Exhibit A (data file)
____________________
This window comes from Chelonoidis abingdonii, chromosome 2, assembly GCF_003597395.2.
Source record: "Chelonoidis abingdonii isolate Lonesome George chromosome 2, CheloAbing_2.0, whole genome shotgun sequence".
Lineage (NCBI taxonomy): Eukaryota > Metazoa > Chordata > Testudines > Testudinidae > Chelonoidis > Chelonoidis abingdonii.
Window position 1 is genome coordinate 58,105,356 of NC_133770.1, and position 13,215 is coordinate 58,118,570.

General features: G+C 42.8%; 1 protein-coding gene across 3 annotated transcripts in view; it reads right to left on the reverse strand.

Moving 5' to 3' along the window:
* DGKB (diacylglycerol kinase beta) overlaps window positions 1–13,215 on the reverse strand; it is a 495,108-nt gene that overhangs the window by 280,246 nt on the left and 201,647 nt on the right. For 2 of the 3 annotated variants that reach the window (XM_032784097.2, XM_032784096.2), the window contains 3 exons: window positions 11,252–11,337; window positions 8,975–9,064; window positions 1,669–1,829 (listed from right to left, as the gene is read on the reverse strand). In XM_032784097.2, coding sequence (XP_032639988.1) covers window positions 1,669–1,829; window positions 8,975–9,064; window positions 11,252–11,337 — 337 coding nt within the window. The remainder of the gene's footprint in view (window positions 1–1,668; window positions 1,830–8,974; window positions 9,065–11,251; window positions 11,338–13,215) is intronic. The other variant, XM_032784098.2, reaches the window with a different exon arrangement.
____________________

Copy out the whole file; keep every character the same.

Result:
This window comes from Chelonoidis abingdonii, chromosome 2, assembly GCF_003597395.2.
Source record: "Chelonoidis abingdonii isolate Lonesome George chromosome 2, CheloAbing_2.0, whole genome shotgun sequence".
Lineage (NCBI taxonomy): Eukaryota > Metazoa > Chordata > Testudines > Testudinidae > Chelonoidis > Chelonoidis abingdonii.
Window position 1 is genome coordinate 58,105,356 of NC_133770.1, and position 13,215 is coordinate 58,118,570.

General features: G+C 42.8%; 1 protein-coding gene across 3 annotated transcripts in view; it reads right to left on the reverse strand.

Moving 5' to 3' along the window:
* DGKB (diacylglycerol kinase beta) overlaps window positions 1–13,215 on the reverse strand; it is a 495,108-nt gene that overhangs the window by 280,246 nt on the left and 201,647 nt on the right. For 2 of the 3 annotated variants that reach the window (XM_032784097.2, XM_032784096.2), the window contains 3 exons: window positions 11,252–11,337; window positions 8,975–9,064; window positions 1,669–1,829 (listed from right to left, as the gene is read on the reverse strand). In XM_032784097.2, coding sequence (XP_032639988.1) covers window positions 1,669–1,829; window positions 8,975–9,064; window positions 11,252–11,337 — 337 coding nt within the window. The remainder of the gene's footprint in view (window positions 1–1,668; window positions 1,830–8,974; window positions 9,065–11,251; window positions 11,338–13,215) is intronic. The other variant, XM_032784098.2, reaches the window with a different exon arrangement.